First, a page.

Sixty-three women in the higher breast density group had a prophylactic mastectomy, compared to only five in the lower breast density group. A total of 185 patients had used chemoprevention: 135 women with higher breast density and 50 women with lower breast density. (1)

At a median follow-up of seven years, 179 women (14.9 percent) had developed breast cancer: 122 had invasive breast cancer, and 58 had DCIS. In our multivariate analysis, women with higher breast density had a significantly increased risk of breast cancer. The HR was 2.42 for women with BIRADS C/D compared to BIRADS A/B (95 percent CI: 1.52 to 3.88). The ten-year cancer-free survival rate for patients with higher breast density was 0.81 (95 percent CI: 0.78 to 0.84) compared to 0.89 (95 percent CI: 0.85 to 0.94) for patients with lower breast density (p < 0.001). (1)

There was no significant difference in cancer-free probability by BMI category (p = 0.9). (1) Our exploratory analyses showed no significant interaction between BMI and menopausal status, BMI and breast density, BMI and chemoprevention use, or breast density and chemoprevention. (1)

Finally, the use of chemoprevention was associated with a significantly decreased hazard of developing breast cancer (HR 0.49, 95 percent CI: 0.29 to 0.84), irrespective of breast density. (1)

Back to top

Advancing Breast Cancer Outcomes

At MSK, we are dedicated to improving outcomes for women at risk of developing breast cancer. Our Risk Assessment, Imaging, Surveillance, and Education Program (RISE) for people at increased risk of breast cancer is a comprehensive screening program that includes regular breast exams and imaging. Our goal is to identify any cancers that may arise as early as possible and to review options for risk reduction so that we can maximize patient outcomes. The RISE program is available at the Evelyn H. Lauder Breast Center in Manhattan, as well as at five regional MSK facilities.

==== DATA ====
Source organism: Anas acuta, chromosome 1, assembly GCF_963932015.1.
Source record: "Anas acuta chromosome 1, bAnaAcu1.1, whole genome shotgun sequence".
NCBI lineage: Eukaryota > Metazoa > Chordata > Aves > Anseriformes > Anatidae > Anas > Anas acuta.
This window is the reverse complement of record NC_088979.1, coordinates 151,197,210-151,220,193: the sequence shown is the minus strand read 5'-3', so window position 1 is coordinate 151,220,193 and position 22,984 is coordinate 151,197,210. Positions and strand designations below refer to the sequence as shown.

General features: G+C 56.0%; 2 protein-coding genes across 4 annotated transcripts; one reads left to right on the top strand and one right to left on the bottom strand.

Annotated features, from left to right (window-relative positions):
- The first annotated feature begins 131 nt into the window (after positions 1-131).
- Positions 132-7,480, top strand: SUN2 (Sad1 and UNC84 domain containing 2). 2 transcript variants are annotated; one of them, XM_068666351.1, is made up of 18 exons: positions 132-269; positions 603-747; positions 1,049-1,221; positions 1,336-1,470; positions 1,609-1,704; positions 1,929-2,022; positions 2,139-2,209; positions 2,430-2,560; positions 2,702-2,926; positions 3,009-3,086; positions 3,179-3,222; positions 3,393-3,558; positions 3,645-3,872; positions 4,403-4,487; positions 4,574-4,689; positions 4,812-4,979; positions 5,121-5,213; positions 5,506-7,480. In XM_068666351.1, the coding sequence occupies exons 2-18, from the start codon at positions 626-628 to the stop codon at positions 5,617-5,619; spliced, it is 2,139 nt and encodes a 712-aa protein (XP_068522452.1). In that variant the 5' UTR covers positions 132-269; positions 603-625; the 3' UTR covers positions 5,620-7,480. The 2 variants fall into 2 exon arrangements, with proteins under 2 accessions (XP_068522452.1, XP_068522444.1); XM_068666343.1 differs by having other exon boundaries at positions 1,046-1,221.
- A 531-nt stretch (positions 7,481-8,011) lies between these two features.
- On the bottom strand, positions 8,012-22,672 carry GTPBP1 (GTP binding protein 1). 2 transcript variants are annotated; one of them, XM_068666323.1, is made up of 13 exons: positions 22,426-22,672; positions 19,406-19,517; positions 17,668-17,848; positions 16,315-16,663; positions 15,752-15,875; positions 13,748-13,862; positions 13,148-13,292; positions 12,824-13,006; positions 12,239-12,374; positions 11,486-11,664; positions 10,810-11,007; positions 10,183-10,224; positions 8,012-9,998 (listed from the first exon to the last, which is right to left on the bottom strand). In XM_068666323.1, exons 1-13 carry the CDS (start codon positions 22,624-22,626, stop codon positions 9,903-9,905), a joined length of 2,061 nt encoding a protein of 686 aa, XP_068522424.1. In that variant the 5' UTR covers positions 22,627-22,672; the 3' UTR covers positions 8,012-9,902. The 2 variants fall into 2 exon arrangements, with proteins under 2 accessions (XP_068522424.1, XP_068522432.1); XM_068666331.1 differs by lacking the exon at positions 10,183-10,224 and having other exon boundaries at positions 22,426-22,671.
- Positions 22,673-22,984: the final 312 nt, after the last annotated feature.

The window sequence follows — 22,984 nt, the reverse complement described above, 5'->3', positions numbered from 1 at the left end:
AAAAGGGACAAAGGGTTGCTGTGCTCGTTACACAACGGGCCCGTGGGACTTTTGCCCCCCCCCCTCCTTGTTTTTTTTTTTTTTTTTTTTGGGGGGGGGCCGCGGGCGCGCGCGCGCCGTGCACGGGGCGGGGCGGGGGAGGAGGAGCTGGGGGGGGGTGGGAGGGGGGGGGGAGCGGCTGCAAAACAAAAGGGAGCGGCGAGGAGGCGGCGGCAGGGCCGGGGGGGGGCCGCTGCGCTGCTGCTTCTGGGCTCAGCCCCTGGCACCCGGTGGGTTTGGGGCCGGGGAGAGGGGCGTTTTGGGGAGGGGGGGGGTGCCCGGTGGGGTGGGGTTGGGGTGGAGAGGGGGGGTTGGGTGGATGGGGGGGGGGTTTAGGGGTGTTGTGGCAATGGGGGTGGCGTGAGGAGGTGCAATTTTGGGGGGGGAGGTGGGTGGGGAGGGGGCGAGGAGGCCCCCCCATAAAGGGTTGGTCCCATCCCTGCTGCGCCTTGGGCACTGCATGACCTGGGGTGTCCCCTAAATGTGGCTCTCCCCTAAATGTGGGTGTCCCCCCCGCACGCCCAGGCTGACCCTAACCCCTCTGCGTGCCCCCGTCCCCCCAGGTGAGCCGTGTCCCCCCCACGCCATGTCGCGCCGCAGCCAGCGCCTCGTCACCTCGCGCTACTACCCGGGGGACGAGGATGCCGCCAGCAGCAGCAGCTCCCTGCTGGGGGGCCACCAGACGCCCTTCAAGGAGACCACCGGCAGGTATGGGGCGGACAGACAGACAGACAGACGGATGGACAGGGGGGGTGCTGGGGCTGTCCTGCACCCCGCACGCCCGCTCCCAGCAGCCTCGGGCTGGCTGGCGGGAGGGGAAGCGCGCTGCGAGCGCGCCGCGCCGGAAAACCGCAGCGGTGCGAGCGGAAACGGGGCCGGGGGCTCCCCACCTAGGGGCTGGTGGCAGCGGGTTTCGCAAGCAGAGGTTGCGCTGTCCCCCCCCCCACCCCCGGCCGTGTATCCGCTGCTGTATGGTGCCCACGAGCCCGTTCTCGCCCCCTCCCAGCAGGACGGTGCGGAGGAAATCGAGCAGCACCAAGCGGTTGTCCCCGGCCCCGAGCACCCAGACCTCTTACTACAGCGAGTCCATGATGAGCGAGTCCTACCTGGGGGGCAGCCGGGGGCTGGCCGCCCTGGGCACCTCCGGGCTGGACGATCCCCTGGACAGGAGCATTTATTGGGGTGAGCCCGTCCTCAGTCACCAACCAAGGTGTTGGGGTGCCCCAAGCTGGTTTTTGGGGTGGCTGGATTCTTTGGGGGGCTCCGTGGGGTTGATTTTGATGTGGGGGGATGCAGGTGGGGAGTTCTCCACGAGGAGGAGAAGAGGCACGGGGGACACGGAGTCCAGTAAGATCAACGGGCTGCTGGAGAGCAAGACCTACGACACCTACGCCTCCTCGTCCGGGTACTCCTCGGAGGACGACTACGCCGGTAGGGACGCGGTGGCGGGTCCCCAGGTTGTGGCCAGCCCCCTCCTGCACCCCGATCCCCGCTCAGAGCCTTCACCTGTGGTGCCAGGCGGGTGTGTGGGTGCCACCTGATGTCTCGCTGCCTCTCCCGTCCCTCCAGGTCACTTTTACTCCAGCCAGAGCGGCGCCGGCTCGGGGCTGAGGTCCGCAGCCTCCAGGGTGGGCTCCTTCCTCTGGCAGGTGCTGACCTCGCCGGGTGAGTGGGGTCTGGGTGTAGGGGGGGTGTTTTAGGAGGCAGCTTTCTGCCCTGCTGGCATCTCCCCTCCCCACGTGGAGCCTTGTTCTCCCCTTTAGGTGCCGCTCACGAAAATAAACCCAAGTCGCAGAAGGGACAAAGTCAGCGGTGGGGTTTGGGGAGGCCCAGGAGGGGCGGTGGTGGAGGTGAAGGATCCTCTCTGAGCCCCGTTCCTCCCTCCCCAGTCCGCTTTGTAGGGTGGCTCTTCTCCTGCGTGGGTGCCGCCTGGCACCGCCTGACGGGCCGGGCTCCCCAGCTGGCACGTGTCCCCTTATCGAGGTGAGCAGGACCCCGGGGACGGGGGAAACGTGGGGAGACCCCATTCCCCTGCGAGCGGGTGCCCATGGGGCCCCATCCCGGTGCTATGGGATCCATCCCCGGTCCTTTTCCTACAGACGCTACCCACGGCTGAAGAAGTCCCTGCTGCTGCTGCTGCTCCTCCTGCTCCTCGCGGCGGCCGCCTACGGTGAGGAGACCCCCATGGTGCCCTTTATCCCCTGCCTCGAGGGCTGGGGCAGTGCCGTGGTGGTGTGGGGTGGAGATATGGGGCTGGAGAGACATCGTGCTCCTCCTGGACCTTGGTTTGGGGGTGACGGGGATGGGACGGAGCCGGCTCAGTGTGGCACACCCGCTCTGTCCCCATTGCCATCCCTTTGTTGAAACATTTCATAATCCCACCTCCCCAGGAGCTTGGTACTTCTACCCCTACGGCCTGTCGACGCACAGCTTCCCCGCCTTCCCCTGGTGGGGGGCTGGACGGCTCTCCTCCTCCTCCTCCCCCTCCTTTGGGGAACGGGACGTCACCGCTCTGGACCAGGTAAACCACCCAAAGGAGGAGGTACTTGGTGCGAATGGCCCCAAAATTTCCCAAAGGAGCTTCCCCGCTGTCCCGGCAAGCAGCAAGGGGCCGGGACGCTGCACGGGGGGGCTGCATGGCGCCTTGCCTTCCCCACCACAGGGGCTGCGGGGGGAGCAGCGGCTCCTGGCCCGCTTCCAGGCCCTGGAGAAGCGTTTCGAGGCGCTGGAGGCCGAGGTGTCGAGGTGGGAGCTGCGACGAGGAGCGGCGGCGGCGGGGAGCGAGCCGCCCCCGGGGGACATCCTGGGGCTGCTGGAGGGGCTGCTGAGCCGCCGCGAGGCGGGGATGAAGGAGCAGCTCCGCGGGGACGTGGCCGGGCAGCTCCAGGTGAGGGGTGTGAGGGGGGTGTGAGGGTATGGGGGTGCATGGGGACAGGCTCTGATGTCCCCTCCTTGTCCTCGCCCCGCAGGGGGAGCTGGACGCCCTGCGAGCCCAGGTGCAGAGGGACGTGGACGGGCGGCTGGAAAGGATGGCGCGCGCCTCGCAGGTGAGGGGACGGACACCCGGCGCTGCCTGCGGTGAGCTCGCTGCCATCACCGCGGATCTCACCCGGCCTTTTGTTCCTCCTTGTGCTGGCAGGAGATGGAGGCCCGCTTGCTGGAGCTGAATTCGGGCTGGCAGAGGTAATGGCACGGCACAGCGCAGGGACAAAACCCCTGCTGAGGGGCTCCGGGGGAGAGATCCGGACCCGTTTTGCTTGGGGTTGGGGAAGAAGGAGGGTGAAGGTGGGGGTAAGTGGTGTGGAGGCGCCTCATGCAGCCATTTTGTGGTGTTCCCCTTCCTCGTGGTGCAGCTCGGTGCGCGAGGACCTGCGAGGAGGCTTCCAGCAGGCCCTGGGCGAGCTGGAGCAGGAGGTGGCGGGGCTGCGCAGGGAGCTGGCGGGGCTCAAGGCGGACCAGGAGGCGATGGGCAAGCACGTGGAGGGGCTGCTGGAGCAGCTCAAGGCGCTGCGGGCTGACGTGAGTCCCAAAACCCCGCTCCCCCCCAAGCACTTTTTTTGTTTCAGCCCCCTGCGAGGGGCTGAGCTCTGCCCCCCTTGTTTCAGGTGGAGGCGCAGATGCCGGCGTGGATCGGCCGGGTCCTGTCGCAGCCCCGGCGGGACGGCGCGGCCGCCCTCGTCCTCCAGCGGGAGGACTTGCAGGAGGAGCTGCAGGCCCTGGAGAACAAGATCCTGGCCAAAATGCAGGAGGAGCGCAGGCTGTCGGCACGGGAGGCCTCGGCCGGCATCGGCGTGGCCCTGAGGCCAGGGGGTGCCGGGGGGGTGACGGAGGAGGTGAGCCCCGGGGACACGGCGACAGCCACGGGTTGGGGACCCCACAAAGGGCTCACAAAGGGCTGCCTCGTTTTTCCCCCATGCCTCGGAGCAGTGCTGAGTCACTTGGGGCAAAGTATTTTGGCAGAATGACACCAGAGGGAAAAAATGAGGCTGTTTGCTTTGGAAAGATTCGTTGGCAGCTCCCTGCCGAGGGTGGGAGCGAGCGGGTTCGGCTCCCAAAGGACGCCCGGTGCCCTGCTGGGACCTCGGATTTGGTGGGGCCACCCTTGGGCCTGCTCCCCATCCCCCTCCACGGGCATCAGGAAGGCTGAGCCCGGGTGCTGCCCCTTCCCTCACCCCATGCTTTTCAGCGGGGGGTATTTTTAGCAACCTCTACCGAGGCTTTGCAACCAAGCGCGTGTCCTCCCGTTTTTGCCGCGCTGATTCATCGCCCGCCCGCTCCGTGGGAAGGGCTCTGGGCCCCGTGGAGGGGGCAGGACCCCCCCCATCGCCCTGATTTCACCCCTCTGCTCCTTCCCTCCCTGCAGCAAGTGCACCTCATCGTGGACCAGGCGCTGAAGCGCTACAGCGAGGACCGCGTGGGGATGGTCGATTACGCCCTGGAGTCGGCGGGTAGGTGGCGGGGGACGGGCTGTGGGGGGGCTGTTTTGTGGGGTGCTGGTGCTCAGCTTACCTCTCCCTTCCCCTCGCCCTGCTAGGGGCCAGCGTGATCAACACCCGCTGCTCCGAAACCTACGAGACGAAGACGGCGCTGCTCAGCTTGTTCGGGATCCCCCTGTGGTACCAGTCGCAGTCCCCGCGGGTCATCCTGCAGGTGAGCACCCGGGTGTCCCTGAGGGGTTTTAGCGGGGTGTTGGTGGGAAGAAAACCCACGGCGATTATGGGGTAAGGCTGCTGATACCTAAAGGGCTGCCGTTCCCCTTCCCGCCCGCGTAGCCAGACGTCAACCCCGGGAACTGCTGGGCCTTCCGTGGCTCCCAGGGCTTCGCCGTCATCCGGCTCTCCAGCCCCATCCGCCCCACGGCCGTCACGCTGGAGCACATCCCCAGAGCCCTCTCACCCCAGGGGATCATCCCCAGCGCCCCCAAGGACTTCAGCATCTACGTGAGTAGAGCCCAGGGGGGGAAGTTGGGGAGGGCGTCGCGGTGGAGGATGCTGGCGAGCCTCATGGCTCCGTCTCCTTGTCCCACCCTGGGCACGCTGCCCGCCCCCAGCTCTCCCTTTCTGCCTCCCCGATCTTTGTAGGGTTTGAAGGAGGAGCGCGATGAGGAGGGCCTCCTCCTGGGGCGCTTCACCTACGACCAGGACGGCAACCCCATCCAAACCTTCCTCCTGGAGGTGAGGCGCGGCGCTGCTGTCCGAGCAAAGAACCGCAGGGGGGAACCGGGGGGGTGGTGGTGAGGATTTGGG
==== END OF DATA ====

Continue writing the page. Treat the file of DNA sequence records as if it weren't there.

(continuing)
We are currently conducting 73 breast cancer clinical trials, including a phase I study to see if endoxifen gel, a form of tamoxifen, can be delivered to the breast through the skin, and a phase IIb study comparing oral versus topical tamoxifen for DCIS.

The study authors have no conflicts of interest or disclosures to report.

Back to top
  1. Minami CA, Zabor EA, Gilbert GA et al. Do Body Mass Index and Breast Density Impact Cancer Risk Among Women with Lobular Carcinoma In Situ? Ann Surg Oncol. Jan 2, 2020. [Epub ahead of print]

  2. Page DL, Kidd TE Jr, Dupont WD, et al. Lobular neoplasia of the breast: higher risk for subsequent invasive cancer predicted by more extensive disease. Hum Pathol. 1991;22(12):1232–9.

  3. Hussain M, Cunnick GH. Management of lobular carcinoma in situ and atypical lobular hyperplasia of the breast: a review. Eur J Surg Oncol. 2011;37(4):279–89.

  4. Frykberg ER. Lobular Carcinoma In Situ of the Breast. Breast J. 1999;5(5):296–303.

  5. Cheng P, Huang Q, Shou J, et al. Treatment and survival outcomes of lobular carcinoma in situ of the breast: a SEER population-based study. Oncotarget. 2017;8(61):103047–54.

  6. Li CI, Anderson BO, Daling JR, Moe RE. Changing incidence of lobular carcinoma in situ of the breast. Breast Cancer Res Treat. 2002;75(3):259–68.

  7. Portschy PR, Marmor S, Nzara R, et al. Trends in incidence and management of lobular carcinoma in situ: a population-based analysis. Ann Surg Oncol. 2013;20(10):3240–6.

  8. Rosen PP, Kosloff C, Lieberman PH, et al. Lobular carcinoma in situ of the breast: Detailed analysis of 99 patients with average follow-up of 24 years. Am J Surg Pathol. 1978;2(3):225–51.

  9. Dupont WD, Page DL. Risk factors for breast cancer in women with proliferative breast disease. N Engl J Med. 1985;312(3):146–51.

  10. Page DL, Dupont WD, Rogers LW, Rados MS. Atypical hyperplastic lesions of the female breast. A long-term follow-up study. Cancer. 1985;55(11):2698–708.

  11. Coopey SB, Mazzola E, Buckley JM, et al. The role of chemoprevention in modifying the risk of breast cancer in women with atypical breast lesions. Breast Cancer Res Treat. 2012;136(3):627–33.

  12. King TA, Pilewskie M, Muhsen S, et al. Lobular carcinoma in situ: a 29-year longitudinal experience evaluating clinicopathologic features and breast cancer risk. J Clin Oncol. 2015;33(33):3945–52.

  13. Huang Z, Hankinson SE, Colditz GA, et al. Dual effects of weight and weight gain on breast cancer risk. JAMA. 1997;278(17):1407–11.

  14. Schoemaker MJ, Nichols HB, Wright LB, et al. Association of body mass index and age with subsequent breast cancer risk in premenopausal women. JAMA Oncol. 2018;4(11):e181771.

  15. King TA, Muhsen S, Patil S, et al. Is there a role for routine screening MRI in women with LCIS? Breast Cancer Res Treat. 2013;142(2):445–53.